[swift-evolution] [Pitch] Retiring `where` from for-in loops

Vladimir.S svabox at gmail.com
Fri Jun 10 07:49:07 CDT 2016

+1 to Haravikk's opinion, my thoughts exactly the same.

On 10.06.2016 15:18, Haravikk via swift-evolution wrote:
>> On 10 Jun 2016, at 07:25, Xiaodi Wu via swift-evolution
>> <swift-evolution at swift.org <mailto:swift-evolution at swift.org>> wrote:
>> * Swift is explicitly a C-family language. In most or all other C-family
>> languages, for loop statements allow specification of conditions for
>> exiting the loop but not for filtering. Therefore, Swift's use of `where`
>> is unprecedented and needs to be learned anew by every user of Swift.
> Swift may have some similarities with C, but the last thing anyone should
> want is for it to be bound to C as a language. Besides, the purpose of a
> for in loop is to iterate over elements in a sequence, so filtering is very
> much a useful thing to do so it’s hardly unprecedented, and it’s also a
> fairly common thing to want to do.
>> * The word "where" does not consistently imply `break` or `continue`. In
>> current Swift, `where` implies `break` in the context of a `while` loop
>> and `continue` in the context of a `for` loop. Some users intuitively
>> guess the correct meaning in each context, while others guess the wrong
>> meaning. Therefore, the only way to learn for sure what `where` means in
>> any context is to read the rulebook. That, by definition, means that this
>> is unintuitive.
> This is an argument for renaming the where keyword on for loops to be more
> clear, or to somehow integrate continue/break to be more explicit about
> what the developer intends for it to do.
>> * There are other ways to break from a loop or continue to the next
>> iteration without performance penalty. Nearly all of these serve more
>> general purposes than a `where` clause.
> This isn’t really an argument against the where clause; the where clause is
> useful for common, simple cases, so it’s not surprising if more
> complex/unusual cases can’t (or can’t easily) be handled by it. This is for
> the simple cases where this isn’t an issue.
>> Some of these (such as `if` or `guard`) would already be familiar to a
>> new user before they encounter loops, assuming a typical order for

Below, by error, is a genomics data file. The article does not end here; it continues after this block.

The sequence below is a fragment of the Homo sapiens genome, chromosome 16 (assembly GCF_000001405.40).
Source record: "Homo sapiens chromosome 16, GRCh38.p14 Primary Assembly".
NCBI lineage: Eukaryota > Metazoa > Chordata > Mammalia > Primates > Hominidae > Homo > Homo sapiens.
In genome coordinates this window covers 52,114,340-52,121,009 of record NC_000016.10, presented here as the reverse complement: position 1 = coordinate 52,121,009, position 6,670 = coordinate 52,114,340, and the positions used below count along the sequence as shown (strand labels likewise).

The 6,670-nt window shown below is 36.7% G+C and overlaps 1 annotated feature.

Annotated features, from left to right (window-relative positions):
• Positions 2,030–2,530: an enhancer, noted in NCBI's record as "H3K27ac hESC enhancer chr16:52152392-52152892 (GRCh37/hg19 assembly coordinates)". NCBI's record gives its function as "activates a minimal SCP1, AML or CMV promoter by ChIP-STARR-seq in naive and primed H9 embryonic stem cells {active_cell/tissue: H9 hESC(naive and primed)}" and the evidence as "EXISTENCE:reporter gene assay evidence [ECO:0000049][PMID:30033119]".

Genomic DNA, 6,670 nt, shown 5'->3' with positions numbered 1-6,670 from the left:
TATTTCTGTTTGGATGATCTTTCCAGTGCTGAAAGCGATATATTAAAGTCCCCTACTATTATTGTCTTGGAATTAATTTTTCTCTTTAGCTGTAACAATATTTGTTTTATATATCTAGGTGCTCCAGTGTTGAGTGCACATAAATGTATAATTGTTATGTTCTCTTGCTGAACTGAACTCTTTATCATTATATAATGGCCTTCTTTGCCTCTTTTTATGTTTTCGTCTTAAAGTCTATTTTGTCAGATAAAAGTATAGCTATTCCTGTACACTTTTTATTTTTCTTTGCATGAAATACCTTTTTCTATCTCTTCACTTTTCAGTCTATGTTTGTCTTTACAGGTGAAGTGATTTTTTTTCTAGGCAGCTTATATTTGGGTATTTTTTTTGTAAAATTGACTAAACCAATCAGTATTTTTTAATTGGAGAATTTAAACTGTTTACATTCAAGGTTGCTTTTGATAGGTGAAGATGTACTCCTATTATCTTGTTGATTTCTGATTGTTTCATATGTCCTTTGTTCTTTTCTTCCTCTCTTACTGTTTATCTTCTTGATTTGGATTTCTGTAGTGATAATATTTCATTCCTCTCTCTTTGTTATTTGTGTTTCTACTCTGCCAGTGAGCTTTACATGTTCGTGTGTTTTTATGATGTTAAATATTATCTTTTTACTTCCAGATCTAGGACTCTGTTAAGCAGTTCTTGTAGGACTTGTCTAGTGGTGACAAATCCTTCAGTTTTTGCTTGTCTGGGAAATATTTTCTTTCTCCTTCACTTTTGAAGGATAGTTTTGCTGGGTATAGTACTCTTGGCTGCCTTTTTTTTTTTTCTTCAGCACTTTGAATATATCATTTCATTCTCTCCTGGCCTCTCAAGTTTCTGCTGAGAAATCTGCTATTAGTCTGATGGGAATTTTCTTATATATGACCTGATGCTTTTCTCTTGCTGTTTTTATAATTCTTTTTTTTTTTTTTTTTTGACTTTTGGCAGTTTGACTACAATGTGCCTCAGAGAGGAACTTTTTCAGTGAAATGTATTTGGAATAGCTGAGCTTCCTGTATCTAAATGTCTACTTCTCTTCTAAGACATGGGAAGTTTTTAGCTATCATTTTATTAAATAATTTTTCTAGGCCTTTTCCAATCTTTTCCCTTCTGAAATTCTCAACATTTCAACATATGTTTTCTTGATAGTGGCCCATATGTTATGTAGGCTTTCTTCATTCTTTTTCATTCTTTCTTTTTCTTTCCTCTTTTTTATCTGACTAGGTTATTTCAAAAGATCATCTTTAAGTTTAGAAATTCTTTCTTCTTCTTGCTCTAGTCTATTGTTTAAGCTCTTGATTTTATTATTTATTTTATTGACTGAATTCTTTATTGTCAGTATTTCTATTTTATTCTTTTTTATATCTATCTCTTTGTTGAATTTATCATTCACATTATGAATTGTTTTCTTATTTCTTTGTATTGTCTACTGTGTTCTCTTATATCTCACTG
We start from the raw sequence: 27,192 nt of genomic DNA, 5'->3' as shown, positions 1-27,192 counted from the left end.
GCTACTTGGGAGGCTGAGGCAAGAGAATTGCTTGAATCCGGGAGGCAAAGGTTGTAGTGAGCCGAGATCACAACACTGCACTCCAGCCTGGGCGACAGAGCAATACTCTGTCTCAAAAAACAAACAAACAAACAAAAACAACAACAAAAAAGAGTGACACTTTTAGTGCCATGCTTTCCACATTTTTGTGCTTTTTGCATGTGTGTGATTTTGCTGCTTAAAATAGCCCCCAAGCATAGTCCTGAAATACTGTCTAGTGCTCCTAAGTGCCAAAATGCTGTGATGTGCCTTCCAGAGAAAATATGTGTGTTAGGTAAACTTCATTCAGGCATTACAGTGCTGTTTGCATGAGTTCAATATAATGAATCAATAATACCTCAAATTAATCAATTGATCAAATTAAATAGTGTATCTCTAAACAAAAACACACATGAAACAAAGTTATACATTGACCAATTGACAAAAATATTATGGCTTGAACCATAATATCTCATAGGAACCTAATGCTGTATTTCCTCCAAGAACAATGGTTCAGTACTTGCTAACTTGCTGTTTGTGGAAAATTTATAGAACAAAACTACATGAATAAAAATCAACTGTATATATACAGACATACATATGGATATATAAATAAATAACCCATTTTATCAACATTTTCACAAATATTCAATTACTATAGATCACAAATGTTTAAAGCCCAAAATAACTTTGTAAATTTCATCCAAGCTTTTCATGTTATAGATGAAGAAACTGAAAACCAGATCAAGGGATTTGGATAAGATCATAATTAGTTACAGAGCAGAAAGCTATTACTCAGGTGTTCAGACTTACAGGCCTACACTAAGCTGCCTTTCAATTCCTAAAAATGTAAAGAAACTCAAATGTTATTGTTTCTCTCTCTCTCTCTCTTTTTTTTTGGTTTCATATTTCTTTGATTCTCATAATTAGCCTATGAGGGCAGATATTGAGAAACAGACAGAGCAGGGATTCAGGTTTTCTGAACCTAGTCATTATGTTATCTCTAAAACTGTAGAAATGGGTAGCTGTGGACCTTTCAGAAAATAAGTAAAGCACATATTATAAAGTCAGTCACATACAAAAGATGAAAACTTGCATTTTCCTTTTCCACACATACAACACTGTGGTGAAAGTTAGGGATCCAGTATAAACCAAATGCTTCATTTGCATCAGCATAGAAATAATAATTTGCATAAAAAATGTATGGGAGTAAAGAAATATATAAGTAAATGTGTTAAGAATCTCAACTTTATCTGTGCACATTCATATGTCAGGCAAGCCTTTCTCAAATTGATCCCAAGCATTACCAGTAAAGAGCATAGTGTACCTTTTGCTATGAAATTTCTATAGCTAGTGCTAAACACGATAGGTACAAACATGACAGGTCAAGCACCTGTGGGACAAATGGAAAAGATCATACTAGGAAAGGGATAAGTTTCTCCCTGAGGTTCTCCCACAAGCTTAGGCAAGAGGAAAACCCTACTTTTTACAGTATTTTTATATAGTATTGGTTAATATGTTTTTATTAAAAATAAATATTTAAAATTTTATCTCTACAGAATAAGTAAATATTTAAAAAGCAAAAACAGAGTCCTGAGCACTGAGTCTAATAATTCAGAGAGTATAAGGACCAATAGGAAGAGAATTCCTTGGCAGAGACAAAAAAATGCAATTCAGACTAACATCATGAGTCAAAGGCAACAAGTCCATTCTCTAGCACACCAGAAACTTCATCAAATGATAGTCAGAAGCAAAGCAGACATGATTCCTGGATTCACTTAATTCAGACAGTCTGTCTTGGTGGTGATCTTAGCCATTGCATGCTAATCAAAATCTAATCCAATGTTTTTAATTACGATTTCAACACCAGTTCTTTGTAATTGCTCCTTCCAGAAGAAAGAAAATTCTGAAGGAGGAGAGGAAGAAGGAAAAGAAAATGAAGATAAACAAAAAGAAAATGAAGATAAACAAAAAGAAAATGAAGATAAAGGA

>> learning a programming language. Many of these (such as filtering methods
>> on collections, or simply `if`) would be familiar to a user of another
>> C-family language. Therefore, the `where` clause provides no independent
>> utility, is not more discoverable than its alternatives, and is not
>> required for progressive disclosure of an important facility to a learner
>> (i.e. a simplified syntax for those who may not be ready for the advanced
>> concepts needed to use a more fully-featured alternative).
> Simplification isn’t just for the new users; all you need to know with
> where is that it’s a shorthand for guard X else { continue }, for many
> people this is intuitive enough, but if there are enough for whom it isn’t
> then again that’s an argument to tweak it to be more clear about what it
> does, rather than remove it entirely.
> The independent utility that it offers is being able to avoid if/guard
> boilerplate at the start of your loop, but instead putting it on the same
> line; in simple cases this can be nice and neat.
>> it has been used incorrectly by at least some users.
> Every feature in every language "has been used incorrectly by at least some
> users", should we just drop all programming languages? It’s not as if users
> can’t make mistakes while using an inline if/guard condition. Again, this
> an argument that the meaning isn’t implicit enough, which is just as well
> served by tweaking the syntax than removing it.
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